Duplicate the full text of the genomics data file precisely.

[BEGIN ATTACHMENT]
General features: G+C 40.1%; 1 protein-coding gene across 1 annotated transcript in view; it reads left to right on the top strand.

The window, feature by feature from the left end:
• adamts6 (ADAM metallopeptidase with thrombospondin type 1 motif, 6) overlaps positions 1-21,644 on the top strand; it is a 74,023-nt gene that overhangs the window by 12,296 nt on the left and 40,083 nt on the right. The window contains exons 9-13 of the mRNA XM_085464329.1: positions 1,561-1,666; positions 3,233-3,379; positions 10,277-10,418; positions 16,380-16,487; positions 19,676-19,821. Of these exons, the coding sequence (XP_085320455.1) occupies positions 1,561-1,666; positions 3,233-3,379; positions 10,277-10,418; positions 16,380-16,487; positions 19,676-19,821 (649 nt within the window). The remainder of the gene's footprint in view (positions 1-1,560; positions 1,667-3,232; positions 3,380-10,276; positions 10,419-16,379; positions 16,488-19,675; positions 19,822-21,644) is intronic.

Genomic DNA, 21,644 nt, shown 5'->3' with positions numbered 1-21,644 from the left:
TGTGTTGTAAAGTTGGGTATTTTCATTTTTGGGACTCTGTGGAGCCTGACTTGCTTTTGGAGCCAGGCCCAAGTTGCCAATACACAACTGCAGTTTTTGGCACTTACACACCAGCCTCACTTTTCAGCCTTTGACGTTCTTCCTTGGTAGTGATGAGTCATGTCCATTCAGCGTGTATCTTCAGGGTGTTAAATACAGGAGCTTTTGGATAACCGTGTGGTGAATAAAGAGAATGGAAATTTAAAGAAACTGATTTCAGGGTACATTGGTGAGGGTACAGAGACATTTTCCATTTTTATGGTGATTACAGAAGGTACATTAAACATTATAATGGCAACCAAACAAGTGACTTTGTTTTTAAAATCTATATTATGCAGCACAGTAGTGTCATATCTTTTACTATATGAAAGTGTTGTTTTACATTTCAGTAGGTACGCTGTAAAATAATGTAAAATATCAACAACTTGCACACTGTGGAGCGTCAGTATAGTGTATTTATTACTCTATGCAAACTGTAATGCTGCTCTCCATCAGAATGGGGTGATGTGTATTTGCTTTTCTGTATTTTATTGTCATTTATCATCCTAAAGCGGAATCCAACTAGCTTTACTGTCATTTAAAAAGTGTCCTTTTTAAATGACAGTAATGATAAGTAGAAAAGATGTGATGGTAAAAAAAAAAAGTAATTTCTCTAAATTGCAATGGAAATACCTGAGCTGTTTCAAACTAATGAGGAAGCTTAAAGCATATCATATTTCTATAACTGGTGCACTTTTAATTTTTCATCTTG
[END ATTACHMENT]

General features: G+C 40.1%; 1 protein-coding gene across 1 annotated transcript in view; it reads left to right on the top strand.

The window, feature by feature from the left end:
• adamts6 (ADAM metallopeptidase with thrombospondin type 1 motif, 6) overlaps positions 1-21,644 on the top strand; it is a 74,023-nt gene that overhangs the window by 12,296 nt on the left and 40,083 nt on the right. The window contains exons 9-13 of the mRNA XM_085464329.1: positions 1,561-1,666; positions 3,233-3,379; positions 10,277-10,418; positions 16,380-16,487; positions 19,676-19,821. Of these exons, the coding sequence (XP_085320455.1) occupies positions 1,561-1,666; positions 3,233-3,379; positions 10,277-10,418; positions 16,380-16,487; positions 19,676-19,821 (649 nt within the window). The remainder of the gene's footprint in view (positions 1-1,560; positions 1,667-3,232; positions 3,380-10,276; positions 10,419-16,379; positions 16,488-19,675; positions 19,822-21,644) is intronic.

Genomic DNA, 21,644 nt, shown 5'->3' with positions numbered 1-21,644 from the left:
TGTGTTGTAAAGTTGGGTATTTTCATTTTTGGGACTCTGTGGAGCCTGACTTGCTTTTGGAGCCAGGCCCAAGTTGCCAATACACAACTGCAGTTTTTGGCACTTACACACCAGCCTCACTTTTCAGCCTTTGACGTTCTTCCTTGGTAGTGATGAGTCATGTCCATTCAGCGTGTATCTTCAGGGTGTTAAATACAGGAGCTTTTGGATAACCGTGTGGTGAATAAAGAGAATGGAAATTTAAAGAAACTGATTTCAGGGTACATTGGTGAGGGTACAGAGACATTTTCCATTTTTATGGTGATTACAGAAGGTACATTAAACATTATAATGGCAACCAAACAAGTGACTTTGTTTTTAAAATCTATATTATGCAGCACAGTAGTGTCATATCTTTTACTATATGAAAGTGTTGTTTTACATTTCAGTAGGTACGCTGTAAAATAATGTAAAATATCAACAACTTGCACACTGTGGAGCGTCAGTATAGTGTATTTATTACTCTATGCAAACTGTAATGCTGCTCTCCATCAGAATGGGGTGATGTGTATTTGCTTTTCTGTATTTTATTGTCATTTATCATCCTAAAGCGGAATCCAACTAGCTTTACTGTCATTTAAAAAGTGTCCTTTTTAAATGACAGTAATGATAAGTAGAAAAGATGTGATGGTAAAAAAAAAAAGTAATTTCTCTAAATTGCAATGGAAATACCTGAGCTGTTTCAAACTAATGAGGAAGCTTAAAGCATATCATATTTCTATAACTGGTGCACTTTTAATTTTTCATCTTG